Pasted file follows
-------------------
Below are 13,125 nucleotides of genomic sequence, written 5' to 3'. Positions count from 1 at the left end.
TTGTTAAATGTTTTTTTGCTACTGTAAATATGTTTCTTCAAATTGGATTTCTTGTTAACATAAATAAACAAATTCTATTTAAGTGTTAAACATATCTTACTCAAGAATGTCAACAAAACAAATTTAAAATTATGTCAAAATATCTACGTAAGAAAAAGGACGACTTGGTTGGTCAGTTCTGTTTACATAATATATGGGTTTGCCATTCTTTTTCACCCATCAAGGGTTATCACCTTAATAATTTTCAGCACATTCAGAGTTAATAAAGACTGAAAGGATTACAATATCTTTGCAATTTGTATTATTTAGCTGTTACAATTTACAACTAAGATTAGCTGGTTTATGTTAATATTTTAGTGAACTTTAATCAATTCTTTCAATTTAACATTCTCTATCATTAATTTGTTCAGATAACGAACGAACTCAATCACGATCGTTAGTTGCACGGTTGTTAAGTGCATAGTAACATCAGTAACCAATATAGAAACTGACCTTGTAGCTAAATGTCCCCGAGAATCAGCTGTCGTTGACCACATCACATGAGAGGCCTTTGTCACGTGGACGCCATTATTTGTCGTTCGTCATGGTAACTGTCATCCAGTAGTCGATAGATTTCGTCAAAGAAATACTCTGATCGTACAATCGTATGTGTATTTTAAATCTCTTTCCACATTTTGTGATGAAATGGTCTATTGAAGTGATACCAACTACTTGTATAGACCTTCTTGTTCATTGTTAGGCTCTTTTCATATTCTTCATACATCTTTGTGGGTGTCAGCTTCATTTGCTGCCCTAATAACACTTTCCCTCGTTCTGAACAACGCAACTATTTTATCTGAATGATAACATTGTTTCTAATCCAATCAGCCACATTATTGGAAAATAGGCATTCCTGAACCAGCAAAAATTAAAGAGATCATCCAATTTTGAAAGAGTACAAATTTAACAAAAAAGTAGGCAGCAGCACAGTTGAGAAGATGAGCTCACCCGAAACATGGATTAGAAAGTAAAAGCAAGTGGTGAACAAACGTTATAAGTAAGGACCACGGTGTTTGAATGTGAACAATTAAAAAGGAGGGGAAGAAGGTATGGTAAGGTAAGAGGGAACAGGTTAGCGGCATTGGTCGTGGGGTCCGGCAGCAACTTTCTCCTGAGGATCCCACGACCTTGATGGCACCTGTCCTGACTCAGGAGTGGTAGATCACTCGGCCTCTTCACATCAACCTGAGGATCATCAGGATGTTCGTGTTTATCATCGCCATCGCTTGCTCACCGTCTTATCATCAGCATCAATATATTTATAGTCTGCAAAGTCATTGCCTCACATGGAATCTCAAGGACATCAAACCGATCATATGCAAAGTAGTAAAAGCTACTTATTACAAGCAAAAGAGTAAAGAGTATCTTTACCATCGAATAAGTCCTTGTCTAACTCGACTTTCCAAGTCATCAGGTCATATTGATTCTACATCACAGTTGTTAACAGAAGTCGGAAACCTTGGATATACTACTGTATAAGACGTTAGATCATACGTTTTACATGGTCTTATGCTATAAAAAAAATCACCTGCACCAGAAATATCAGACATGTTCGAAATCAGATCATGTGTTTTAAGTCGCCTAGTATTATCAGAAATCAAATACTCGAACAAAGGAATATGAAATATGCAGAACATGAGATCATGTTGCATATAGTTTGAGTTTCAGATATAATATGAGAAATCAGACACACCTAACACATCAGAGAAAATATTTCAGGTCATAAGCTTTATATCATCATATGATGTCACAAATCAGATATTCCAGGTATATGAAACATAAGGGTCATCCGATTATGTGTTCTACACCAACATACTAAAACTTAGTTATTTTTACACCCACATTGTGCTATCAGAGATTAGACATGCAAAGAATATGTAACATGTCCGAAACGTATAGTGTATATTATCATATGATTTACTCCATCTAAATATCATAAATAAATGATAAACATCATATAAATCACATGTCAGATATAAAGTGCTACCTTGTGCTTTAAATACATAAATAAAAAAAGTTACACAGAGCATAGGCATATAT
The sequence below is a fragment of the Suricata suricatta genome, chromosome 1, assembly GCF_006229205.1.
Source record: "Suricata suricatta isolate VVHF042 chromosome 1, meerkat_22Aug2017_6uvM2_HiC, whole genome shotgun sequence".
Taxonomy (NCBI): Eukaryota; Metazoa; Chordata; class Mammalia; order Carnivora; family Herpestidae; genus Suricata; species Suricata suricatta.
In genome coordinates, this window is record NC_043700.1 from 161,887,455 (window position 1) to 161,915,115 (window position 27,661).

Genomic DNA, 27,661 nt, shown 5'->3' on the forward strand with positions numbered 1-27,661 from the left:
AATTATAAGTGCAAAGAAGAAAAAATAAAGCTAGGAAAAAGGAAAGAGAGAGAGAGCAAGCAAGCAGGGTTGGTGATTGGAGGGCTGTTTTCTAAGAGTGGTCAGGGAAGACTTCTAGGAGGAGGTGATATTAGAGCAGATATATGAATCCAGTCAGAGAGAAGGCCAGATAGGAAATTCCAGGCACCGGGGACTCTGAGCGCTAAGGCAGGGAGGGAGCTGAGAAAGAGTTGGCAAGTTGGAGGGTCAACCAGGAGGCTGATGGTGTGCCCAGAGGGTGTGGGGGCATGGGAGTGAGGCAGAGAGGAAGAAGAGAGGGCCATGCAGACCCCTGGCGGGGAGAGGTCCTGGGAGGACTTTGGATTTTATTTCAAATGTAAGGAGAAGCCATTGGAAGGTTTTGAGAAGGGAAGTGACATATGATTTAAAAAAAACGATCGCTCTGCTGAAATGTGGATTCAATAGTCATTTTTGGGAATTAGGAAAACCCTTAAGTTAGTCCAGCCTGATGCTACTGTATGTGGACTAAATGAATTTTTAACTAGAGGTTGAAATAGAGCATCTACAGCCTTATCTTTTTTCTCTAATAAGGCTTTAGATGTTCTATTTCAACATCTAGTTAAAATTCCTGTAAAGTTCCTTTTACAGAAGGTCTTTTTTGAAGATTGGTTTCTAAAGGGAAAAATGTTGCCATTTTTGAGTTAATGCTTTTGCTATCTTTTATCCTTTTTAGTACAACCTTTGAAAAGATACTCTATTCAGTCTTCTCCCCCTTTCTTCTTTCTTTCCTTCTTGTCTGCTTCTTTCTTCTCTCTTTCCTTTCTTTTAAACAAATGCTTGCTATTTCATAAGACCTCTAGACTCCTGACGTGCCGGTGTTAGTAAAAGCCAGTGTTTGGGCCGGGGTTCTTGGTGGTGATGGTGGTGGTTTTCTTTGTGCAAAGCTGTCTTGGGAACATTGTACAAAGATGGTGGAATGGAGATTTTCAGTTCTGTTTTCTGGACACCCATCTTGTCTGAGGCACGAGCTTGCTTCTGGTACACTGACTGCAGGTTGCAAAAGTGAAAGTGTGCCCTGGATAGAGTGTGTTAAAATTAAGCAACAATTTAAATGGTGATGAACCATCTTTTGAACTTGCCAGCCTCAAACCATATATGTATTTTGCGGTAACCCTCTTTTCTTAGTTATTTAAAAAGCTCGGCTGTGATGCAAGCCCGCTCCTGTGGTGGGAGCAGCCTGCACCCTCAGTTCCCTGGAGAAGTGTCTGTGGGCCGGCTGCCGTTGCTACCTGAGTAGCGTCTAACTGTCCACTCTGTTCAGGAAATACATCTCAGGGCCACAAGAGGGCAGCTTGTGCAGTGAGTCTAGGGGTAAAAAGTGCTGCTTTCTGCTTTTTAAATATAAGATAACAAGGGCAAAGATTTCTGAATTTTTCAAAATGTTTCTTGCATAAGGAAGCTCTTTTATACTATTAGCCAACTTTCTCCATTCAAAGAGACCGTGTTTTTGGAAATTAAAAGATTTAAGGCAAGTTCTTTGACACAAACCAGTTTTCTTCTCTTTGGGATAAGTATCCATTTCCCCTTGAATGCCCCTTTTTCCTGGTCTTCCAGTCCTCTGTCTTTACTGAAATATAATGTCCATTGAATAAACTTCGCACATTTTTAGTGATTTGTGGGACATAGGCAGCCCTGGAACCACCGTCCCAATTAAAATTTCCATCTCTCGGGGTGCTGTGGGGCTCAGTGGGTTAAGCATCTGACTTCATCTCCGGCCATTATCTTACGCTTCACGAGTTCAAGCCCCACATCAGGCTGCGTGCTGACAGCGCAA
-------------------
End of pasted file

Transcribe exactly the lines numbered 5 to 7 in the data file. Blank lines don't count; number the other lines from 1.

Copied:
Taxonomy (NCBI): Eukaryota; Metazoa; Chordata; class Mammalia; order Carnivora; family Herpestidae; genus Suricata; species Suricata suricatta.
In genome coordinates, this window is record NC_043700.1 from 161,887,455 (window position 1) to 161,915,115 (window position 27,661).

Genomic DNA, 27,661 nt, shown 5'->3' on the forward strand with positions numbered 1-27,661 from the left: